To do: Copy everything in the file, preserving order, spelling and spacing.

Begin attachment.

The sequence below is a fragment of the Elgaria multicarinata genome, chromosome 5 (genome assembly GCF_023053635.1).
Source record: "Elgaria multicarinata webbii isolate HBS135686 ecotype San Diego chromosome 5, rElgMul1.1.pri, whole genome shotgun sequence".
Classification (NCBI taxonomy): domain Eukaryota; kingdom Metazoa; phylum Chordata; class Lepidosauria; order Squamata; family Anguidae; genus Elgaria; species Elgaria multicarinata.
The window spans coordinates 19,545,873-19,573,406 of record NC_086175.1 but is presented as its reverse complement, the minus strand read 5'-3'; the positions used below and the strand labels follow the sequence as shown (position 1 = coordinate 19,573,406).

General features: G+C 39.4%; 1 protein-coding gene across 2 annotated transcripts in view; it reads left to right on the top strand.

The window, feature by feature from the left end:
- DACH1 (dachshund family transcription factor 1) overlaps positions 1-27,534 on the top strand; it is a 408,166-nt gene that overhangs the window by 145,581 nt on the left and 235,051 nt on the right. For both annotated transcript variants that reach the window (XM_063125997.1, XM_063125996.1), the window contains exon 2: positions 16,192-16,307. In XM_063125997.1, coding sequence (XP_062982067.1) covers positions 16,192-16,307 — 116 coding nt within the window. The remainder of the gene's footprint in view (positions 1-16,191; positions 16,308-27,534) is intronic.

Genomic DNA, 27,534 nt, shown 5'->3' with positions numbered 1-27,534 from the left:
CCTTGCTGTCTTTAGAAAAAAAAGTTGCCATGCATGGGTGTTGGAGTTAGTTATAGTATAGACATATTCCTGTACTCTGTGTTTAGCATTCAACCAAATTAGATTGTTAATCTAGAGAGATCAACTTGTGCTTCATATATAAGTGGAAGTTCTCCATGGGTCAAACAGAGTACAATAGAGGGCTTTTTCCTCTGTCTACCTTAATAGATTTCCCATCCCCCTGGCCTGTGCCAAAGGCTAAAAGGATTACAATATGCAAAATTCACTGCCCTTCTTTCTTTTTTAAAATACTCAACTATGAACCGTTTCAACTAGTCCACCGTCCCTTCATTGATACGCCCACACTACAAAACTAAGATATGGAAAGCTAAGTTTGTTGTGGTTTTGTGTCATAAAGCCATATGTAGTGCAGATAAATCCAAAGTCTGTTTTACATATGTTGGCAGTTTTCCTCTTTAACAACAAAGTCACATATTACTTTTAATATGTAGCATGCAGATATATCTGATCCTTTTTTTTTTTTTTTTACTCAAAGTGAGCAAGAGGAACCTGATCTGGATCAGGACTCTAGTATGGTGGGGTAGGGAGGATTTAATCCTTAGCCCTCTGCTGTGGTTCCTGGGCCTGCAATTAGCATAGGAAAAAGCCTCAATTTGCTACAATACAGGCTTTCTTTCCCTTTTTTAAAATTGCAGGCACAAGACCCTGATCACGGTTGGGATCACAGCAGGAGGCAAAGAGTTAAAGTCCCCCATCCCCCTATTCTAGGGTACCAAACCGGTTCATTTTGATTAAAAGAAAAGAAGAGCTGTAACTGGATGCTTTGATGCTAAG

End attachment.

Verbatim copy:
The sequence below is a fragment of the Elgaria multicarinata genome, chromosome 5 (genome assembly GCF_023053635.1).
Source record: "Elgaria multicarinata webbii isolate HBS135686 ecotype San Diego chromosome 5, rElgMul1.1.pri, whole genome shotgun sequence".
Classification (NCBI taxonomy): domain Eukaryota; kingdom Metazoa; phylum Chordata; class Lepidosauria; order Squamata; family Anguidae; genus Elgaria; species Elgaria multicarinata.
The window spans coordinates 19,545,873-19,573,406 of record NC_086175.1 but is presented as its reverse complement, the minus strand read 5'-3'; the positions used below and the strand labels follow the sequence as shown (position 1 = coordinate 19,573,406).

General features: G+C 39.4%; 1 protein-coding gene across 2 annotated transcripts in view; it reads left to right on the top strand.

The window, feature by feature from the left end:
- DACH1 (dachshund family transcription factor 1) overlaps positions 1-27,534 on the top strand; it is a 408,166-nt gene that overhangs the window by 145,581 nt on the left and 235,051 nt on the right. For both annotated transcript variants that reach the window (XM_063125997.1, XM_063125996.1), the window contains exon 2: positions 16,192-16,307. In XM_063125997.1, coding sequence (XP_062982067.1) covers positions 16,192-16,307 — 116 coding nt within the window. The remainder of the gene's footprint in view (positions 1-16,191; positions 16,308-27,534) is intronic.

Genomic DNA, 27,534 nt, shown 5'->3' with positions numbered 1-27,534 from the left:
CCTTGCTGTCTTTAGAAAAAAAAGTTGCCATGCATGGGTGTTGGAGTTAGTTATAGTATAGACATATTCCTGTACTCTGTGTTTAGCATTCAACCAAATTAGATTGTTAATCTAGAGAGATCAACTTGTGCTTCATATATAAGTGGAAGTTCTCCATGGGTCAAACAGAGTACAATAGAGGGCTTTTTCCTCTGTCTACCTTAATAGATTTCCCATCCCCCTGGCCTGTGCCAAAGGCTAAAAGGATTACAATATGCAAAATTCACTGCCCTTCTTTCTTTTTTAAAATACTCAACTATGAACCGTTTCAACTAGTCCACCGTCCCTTCATTGATACGCCCACACTACAAAACTAAGATATGGAAAGCTAAGTTTGTTGTGGTTTTGTGTCATAAAGCCATATGTAGTGCAGATAAATCCAAAGTCTGTTTTACATATGTTGGCAGTTTTCCTCTTTAACAACAAAGTCACATATTACTTTTAATATGTAGCATGCAGATATATCTGATCCTTTTTTTTTTTTTTTTACTCAAAGTGAGCAAGAGGAACCTGATCTGGATCAGGACTCTAGTATGGTGGGGTAGGGAGGATTTAATCCTTAGCCCTCTGCTGTGGTTCCTGGGCCTGCAATTAGCATAGGAAAAAGCCTCAATTTGCTACAATACAGGCTTTCTTTCCCTTTTTTAAAATTGCAGGCACAAGACCCTGATCACGGTTGGGATCACAGCAGGAGGCAAAGAGTTAAAGTCCCCCATCCCCCTATTCTAGGGTACCAAACCGGTTCATTTTGATTAAAAGAAAAGAAGAGCTGTAACTGGATGCTTTGATGCTAAG